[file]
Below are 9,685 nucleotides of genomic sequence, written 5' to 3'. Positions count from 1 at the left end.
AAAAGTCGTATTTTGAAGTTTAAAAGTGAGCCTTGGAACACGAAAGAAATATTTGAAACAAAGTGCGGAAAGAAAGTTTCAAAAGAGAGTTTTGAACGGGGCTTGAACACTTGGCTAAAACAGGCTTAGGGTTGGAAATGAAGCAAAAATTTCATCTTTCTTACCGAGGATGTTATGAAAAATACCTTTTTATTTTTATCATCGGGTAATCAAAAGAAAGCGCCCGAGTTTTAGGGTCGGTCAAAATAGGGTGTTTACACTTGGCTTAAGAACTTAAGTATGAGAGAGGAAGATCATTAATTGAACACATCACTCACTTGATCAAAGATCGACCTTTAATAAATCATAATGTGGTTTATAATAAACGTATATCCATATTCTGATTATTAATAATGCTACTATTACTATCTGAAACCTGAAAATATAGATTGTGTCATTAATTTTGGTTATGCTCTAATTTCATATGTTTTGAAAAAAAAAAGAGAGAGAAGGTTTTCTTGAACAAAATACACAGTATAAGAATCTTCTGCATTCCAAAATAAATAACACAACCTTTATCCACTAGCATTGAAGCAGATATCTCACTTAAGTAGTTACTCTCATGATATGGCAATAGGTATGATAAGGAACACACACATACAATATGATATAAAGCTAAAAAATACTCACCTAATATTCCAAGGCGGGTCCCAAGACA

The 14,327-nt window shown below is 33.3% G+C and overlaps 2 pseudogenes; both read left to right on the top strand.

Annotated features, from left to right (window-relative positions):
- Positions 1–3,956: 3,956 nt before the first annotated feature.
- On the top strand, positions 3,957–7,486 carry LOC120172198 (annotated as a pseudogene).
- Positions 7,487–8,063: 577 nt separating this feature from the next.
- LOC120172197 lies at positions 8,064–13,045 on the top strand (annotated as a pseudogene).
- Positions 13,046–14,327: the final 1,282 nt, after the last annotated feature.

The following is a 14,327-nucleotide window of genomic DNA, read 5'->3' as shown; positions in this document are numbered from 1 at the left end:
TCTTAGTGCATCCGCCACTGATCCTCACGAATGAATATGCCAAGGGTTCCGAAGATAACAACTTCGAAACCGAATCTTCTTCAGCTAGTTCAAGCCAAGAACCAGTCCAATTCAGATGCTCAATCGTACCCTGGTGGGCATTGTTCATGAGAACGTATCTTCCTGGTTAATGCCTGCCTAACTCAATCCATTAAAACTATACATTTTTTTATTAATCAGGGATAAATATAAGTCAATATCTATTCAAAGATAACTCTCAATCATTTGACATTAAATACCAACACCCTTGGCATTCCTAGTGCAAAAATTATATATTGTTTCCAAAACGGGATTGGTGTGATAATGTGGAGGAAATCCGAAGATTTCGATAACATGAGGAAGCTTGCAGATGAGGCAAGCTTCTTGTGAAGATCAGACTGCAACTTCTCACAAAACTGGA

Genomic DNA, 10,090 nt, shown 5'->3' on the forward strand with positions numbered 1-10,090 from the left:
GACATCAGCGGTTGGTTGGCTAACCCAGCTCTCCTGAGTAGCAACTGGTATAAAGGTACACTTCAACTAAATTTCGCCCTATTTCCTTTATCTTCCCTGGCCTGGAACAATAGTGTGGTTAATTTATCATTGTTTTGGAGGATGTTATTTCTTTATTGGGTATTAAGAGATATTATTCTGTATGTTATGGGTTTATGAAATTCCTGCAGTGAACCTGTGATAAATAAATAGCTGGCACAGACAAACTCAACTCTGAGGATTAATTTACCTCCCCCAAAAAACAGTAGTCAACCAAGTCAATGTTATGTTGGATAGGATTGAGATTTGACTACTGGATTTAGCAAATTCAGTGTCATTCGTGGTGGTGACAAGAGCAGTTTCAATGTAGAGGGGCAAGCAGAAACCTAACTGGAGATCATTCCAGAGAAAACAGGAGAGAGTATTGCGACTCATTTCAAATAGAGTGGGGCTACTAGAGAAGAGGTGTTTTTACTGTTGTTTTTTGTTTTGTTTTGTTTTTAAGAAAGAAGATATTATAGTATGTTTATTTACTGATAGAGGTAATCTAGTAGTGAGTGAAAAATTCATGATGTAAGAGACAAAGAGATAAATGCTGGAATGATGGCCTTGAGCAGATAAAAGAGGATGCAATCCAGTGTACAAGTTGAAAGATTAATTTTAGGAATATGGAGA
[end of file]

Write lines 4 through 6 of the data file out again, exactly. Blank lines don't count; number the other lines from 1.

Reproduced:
Annotated features, from left to right (window-relative positions):
- Positions 1–3,956: 3,956 nt before the first annotated feature.
- On the top strand, positions 3,957–7,486 carry LOC120172198 (annotated as a pseudogene).